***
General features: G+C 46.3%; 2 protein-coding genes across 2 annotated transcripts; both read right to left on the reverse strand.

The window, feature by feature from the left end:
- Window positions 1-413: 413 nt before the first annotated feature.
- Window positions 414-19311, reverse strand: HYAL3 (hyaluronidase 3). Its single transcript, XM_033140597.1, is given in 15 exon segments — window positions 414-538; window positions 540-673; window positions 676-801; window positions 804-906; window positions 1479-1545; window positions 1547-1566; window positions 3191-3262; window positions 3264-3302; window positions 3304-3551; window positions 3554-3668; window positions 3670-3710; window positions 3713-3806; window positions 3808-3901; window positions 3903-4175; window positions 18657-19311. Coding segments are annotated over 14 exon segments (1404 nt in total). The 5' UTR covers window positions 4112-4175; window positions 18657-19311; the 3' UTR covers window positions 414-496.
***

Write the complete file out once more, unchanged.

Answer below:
General features: G+C 46.3%; 2 protein-coding genes across 2 annotated transcripts; both read right to left on the reverse strand.

The window, feature by feature from the left end:
- Window positions 1-413: 413 nt before the first annotated feature.
- Window positions 414-19311, reverse strand: HYAL3 (hyaluronidase 3). Its single transcript, XM_033140597.1, is given in 15 exon segments — window positions 414-538; window positions 540-673; window positions 676-801; window positions 804-906; window positions 1479-1545; window positions 1547-1566; window positions 3191-3262; window positions 3264-3302; window positions 3304-3551; window positions 3554-3668; window positions 3670-3710; window positions 3713-3806; window positions 3808-3901; window positions 3903-4175; window positions 18657-19311. Coding segments are annotated over 14 exon segments (1404 nt in total). The 5' UTR covers window positions 4112-4175; window positions 18657-19311; the 3' UTR covers window positions 414-496.